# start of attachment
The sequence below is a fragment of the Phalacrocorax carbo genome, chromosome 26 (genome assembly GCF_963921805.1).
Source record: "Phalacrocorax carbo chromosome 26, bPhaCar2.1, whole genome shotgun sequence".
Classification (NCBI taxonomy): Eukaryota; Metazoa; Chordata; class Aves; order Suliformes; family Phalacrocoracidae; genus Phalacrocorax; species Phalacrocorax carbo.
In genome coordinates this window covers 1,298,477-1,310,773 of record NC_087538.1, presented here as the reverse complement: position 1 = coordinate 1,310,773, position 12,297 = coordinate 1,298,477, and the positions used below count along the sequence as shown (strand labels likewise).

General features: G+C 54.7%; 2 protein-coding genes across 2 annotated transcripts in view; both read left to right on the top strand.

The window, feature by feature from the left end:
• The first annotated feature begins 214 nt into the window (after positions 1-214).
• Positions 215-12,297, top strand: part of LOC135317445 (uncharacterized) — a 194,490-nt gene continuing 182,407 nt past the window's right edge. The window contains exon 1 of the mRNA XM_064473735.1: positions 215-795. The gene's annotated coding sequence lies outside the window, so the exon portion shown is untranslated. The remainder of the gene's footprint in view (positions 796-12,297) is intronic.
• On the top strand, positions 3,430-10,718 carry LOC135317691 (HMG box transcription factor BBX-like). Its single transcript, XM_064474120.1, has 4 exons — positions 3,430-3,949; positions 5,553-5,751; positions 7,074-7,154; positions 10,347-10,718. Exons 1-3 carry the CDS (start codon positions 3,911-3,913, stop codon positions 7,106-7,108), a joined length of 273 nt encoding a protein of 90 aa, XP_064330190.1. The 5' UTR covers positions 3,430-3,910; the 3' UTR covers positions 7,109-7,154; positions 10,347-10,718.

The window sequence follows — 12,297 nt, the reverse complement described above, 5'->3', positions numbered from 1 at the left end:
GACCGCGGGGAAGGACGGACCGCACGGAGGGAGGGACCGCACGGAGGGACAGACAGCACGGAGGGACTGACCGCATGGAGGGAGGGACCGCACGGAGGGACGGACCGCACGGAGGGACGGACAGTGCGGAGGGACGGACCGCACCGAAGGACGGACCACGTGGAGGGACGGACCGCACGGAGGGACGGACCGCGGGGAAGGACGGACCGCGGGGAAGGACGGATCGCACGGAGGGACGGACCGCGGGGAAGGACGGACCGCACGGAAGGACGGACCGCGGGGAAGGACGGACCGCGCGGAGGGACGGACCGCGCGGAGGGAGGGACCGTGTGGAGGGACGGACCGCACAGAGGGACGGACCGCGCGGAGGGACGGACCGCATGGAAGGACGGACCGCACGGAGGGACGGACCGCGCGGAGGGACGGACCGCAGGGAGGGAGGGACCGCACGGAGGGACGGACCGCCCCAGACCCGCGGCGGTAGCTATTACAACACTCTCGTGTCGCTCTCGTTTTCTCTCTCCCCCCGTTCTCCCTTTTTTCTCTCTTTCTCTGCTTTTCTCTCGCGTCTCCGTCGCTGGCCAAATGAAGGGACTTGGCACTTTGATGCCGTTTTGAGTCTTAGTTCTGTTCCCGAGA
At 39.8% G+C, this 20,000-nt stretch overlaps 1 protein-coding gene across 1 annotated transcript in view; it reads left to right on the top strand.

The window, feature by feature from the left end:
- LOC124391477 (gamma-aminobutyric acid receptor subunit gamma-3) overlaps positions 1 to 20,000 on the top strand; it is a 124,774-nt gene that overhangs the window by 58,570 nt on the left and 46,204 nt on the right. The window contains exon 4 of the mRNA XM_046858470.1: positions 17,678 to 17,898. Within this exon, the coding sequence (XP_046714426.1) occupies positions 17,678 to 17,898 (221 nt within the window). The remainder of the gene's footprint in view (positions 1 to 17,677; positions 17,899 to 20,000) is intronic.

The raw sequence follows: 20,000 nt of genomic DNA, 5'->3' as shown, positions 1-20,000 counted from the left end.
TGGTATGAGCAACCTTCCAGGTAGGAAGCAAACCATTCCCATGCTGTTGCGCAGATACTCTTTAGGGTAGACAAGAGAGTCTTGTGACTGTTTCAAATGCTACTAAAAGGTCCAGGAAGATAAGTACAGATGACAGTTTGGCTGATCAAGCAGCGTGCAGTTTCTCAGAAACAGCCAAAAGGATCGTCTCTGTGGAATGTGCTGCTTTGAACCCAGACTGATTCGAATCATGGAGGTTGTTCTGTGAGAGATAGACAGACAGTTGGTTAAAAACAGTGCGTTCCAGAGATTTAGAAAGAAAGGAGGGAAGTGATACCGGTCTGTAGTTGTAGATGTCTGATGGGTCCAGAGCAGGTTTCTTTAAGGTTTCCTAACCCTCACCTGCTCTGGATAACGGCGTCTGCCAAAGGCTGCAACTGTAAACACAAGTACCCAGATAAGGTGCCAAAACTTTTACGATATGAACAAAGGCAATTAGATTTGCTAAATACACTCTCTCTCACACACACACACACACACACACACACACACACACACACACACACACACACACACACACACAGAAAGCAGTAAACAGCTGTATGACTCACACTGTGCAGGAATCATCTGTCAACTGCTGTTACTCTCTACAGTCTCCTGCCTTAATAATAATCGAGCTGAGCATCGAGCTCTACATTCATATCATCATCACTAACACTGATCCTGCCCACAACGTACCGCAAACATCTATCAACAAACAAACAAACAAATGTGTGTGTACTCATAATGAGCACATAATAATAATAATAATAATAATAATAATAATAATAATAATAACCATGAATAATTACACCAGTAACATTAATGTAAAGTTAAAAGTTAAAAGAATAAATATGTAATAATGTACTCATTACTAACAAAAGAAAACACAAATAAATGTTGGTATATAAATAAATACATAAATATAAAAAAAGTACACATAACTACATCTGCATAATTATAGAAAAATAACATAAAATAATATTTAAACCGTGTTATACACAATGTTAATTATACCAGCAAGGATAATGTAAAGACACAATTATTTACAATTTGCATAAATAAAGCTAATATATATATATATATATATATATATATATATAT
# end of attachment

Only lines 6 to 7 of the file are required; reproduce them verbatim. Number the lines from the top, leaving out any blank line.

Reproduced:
The window, feature by feature from the left end:
• The first annotated feature begins 214 nt into the window (after positions 1-214).